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dc.contributor.authorMarmot, M.
dc.identifier.citationMarmot, M. Inequalities in asthma mortality: a specific case of a general issue of health inequalities, Thorax 2018;73:704-705.
dc.description.abstractRespiratory disease was always the ‘British’ disease. Not the most common cause of death in Britain, but the cause that most marked Britain as being different from other countries. In the same way, liver disease was the French disease. In both cases, it is not difficult to think of reasons why. The French preoccupation with le foie had much to do with alcohol. French farmers were, in part, paid in wine: 1.5 L a day and for grape pickers 5 L a day, and for a time, France topped the league tables of per person annual alcohol consumption. As for the British disease, it can be linked to foul air, polluted factories, crowded living conditions that promoted infection and exposure to moulds and other allergens, being early adopters of smoking.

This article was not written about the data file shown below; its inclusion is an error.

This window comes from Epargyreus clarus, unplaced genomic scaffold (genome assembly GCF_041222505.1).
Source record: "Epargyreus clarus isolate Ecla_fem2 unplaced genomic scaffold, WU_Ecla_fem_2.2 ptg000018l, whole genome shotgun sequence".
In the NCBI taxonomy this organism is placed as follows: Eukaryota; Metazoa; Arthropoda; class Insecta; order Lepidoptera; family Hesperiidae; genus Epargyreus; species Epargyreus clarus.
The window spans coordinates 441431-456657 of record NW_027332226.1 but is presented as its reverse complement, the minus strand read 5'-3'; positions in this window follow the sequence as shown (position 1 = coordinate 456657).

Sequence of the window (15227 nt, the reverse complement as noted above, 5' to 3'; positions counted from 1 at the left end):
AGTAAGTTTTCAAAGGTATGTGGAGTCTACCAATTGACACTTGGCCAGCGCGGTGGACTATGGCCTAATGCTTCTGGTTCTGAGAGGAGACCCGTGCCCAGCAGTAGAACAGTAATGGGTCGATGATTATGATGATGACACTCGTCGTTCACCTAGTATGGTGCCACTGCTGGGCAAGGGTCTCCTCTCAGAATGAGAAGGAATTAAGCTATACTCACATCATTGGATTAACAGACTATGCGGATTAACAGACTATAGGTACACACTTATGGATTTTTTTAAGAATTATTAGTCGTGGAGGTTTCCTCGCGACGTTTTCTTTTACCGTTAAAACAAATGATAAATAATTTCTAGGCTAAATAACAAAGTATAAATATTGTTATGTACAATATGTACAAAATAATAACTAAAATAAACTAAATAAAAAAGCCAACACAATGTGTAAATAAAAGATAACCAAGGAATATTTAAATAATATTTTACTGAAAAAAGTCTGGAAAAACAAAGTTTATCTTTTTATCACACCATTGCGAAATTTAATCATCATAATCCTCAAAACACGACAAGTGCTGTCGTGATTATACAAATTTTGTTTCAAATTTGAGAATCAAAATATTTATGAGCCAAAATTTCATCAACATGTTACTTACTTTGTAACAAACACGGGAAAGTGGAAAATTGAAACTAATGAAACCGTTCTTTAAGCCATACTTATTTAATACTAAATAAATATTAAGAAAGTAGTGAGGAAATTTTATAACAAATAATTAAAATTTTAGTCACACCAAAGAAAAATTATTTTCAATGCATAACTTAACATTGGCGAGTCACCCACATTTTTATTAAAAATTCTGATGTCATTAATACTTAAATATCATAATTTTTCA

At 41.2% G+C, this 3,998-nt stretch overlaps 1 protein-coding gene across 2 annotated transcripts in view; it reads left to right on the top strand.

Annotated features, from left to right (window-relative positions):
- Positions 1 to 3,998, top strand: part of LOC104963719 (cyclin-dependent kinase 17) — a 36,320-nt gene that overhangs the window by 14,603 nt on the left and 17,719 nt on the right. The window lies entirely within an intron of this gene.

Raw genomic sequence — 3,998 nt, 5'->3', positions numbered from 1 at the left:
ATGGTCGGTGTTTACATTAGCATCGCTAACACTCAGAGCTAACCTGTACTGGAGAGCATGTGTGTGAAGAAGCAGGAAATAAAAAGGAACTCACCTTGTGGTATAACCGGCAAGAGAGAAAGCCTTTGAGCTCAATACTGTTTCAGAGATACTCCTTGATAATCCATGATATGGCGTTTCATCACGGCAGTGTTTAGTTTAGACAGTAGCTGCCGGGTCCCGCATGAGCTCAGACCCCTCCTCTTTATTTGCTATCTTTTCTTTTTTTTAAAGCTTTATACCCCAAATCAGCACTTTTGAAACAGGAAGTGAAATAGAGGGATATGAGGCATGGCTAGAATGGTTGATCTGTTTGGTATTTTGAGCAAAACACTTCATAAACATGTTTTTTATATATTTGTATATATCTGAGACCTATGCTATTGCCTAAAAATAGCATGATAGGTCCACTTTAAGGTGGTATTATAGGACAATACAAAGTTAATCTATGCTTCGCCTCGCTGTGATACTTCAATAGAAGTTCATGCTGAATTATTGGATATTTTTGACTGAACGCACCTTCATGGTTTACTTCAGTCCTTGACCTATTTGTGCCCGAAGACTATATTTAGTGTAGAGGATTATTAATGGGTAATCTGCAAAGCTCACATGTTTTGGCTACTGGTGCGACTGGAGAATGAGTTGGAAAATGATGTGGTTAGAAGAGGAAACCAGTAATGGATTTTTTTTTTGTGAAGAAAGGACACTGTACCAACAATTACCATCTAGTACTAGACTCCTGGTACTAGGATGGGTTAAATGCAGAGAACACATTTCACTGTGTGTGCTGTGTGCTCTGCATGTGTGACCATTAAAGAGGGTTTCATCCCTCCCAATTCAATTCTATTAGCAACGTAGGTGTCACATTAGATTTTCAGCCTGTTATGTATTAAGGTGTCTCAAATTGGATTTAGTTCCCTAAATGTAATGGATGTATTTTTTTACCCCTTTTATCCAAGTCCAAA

dc.publisherBMJ Publishing Group Ltd & British Thoracic Society
dc.titleInequalities in Asthma Mortality: a Specific Case of a General Issue of Health Inequalities
dc.rights.holderCopyright © BMJ Publishing Group Ltd & British Thoracic Society

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